Synonyms for omaguaca or Related words with omaguaca

cayubaba              yaruro              pacawara              masadiit              desana              kichua              milykayak              banaw              cayuvava              canichana              kalanguya              makuxi              maropa              ignaciano              chitembo              munichi              jacaltec              puquina              kornokipos              betoi              quilanga              awakatek              aranama              tagwana              arakaldo              limici              allentiac              ixcatec              zamuco              tochtepec              auritz              guidan              chipaya              bviri              tamagani              boliney              sabela              orcoyen              chanka              movima              kokama              huarpe              puinave              merei              potiguara              dumagat              mayoruna              arecuna              balangao              cacuso             

Examples of "omaguaca"
Humahuaca (Omaguaca) is an extinct and unclassified language of Argentina (Campbell & Grondona 2012). Tribal and possibly dialect divisions were Fiscara, Jujuy, Ocloya, Osa, Purmamarca, and Tiliar. Mason (1950) proposed that Humahuaca was related to Diaguita (Cacán) and Kunza in a group he called "Ataguitan", but modern sources leave it unclassified due to a lack of data.
Traces of human habitation in the area date back more than 10,000 years. The fortified town was originally built by the Omaguaca tribe, who settled in the area around the 12th century. Experts in agriculture, weaving and pottery, they were also renowned warriors. During their time, the pucará served as an important administrative and military center.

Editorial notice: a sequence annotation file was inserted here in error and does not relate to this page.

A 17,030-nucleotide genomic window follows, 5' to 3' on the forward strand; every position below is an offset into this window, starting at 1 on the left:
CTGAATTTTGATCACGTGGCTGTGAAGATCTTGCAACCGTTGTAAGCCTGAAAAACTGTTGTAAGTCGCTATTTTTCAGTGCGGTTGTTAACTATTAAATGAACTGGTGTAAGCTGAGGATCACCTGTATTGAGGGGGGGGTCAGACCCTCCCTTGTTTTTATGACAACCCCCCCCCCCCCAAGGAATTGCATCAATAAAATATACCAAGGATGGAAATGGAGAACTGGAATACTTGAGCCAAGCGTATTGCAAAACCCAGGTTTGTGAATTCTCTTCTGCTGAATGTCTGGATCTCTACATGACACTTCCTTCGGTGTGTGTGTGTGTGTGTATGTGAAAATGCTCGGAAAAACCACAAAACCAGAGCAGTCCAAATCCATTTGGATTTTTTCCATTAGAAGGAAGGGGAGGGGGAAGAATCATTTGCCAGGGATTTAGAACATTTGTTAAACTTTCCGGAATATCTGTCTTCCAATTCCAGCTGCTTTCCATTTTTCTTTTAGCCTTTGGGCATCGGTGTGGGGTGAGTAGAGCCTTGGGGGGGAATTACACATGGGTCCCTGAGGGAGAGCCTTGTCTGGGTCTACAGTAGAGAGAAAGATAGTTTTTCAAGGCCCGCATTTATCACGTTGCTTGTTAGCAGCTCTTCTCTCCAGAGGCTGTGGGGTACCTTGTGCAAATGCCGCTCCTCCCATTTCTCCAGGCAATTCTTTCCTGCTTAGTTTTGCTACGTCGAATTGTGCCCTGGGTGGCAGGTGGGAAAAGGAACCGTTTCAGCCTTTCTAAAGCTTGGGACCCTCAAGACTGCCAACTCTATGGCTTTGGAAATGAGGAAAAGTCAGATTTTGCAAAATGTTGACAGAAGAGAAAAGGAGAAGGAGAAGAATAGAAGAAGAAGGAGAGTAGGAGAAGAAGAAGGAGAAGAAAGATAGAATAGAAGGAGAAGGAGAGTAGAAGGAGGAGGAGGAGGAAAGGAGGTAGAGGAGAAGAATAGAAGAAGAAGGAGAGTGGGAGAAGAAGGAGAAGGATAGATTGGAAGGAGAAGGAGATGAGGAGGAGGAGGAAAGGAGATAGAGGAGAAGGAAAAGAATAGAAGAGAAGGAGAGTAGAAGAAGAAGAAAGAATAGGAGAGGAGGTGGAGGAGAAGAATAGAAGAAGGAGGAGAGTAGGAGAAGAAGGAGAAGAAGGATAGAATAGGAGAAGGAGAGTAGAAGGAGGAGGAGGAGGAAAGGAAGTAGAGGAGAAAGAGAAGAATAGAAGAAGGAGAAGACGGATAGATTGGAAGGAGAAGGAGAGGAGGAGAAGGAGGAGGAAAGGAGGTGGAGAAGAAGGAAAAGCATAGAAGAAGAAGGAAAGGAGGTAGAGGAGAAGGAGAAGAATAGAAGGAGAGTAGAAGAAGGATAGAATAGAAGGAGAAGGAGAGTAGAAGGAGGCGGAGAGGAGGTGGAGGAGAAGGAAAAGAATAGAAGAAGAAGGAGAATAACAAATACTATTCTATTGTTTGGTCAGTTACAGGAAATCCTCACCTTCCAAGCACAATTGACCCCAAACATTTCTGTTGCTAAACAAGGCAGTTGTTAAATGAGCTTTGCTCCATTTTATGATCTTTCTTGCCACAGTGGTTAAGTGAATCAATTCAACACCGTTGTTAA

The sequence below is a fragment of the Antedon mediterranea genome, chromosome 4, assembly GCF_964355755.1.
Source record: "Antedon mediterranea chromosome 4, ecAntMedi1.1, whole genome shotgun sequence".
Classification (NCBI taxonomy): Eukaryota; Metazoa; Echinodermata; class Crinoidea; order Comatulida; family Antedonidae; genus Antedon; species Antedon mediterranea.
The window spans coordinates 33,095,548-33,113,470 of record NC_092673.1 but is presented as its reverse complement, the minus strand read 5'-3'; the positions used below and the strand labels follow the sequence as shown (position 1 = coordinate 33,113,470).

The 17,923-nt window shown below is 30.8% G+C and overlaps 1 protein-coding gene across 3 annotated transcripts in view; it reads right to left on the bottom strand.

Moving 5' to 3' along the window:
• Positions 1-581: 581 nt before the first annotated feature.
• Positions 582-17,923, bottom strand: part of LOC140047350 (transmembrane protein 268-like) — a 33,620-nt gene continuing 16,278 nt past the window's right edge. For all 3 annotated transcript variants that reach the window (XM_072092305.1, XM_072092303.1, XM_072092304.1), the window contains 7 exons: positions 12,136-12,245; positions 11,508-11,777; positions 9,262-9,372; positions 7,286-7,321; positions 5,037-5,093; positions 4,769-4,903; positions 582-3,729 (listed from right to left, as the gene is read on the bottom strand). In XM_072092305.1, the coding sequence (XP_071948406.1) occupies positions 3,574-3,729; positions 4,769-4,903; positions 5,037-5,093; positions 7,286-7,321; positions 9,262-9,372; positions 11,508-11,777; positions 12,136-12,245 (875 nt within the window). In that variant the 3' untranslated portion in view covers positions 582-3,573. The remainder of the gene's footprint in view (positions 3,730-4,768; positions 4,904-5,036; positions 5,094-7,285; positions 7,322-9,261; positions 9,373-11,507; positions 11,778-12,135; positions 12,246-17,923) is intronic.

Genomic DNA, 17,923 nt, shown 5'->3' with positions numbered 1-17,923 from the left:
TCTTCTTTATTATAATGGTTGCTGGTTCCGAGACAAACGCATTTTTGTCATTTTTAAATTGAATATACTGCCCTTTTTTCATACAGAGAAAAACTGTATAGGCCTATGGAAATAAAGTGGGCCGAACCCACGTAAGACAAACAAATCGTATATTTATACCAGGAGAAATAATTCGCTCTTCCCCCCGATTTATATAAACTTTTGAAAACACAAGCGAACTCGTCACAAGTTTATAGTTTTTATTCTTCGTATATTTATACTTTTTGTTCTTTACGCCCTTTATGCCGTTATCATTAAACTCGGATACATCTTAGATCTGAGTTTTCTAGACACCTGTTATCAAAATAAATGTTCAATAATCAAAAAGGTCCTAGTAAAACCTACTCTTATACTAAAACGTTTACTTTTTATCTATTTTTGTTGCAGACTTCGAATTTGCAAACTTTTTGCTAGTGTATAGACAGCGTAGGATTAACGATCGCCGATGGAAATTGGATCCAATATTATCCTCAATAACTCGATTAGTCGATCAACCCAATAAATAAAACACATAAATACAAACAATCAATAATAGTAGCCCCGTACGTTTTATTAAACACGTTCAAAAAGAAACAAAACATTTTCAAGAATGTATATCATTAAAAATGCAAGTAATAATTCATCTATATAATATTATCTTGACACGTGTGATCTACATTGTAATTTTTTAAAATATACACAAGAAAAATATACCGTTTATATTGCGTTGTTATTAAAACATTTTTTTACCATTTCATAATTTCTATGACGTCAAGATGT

Other extinct languages are known just by the ethnic group that spoke them, since very scarce (if any) linguistic material remains. Among them: Omaguaca; Sanavirón; several languages probably belonging to the Guaycurú family but known by their Guaraní ethnonyms as Mbayá, Payaguá, Minuané, Mbeguá, Timbú, Corondá, Quiloazá and Colastiné; and others related to the Chon stock, as Manek'enk and Teushen.
His expeditions in the Argentine Northwest led Ambrosetti to the Quebrada de Humahuaca, a scenic gorge in Jujuy Province, where in 1908, he discovered the ruins of the Tilcara, an Omaguaca people long since vanished. Built on a strategic site as a fort along the storied Inca road system, the Pucará de Tilcara was estimated by Ambrosetti to have been established in the 11th century. The 15-hectare (38 acre) site included a necropolis, extensive petroglyphs, and thousands of archaeological pieces. Over the following three years, he and his team, recovered and catalogued over 3,000 artifacts, many of which were added to the Museum of Ethnography. The effort earned Ambrosetti a Doctorate "honoris causa" from his alma mater in 1910, following which he left responsibility for the project to his student, Salvador Debenedetti; the Quebrada de Humahuaca, including the ruins, was declared a UNESCO World Heritage Site in 2003.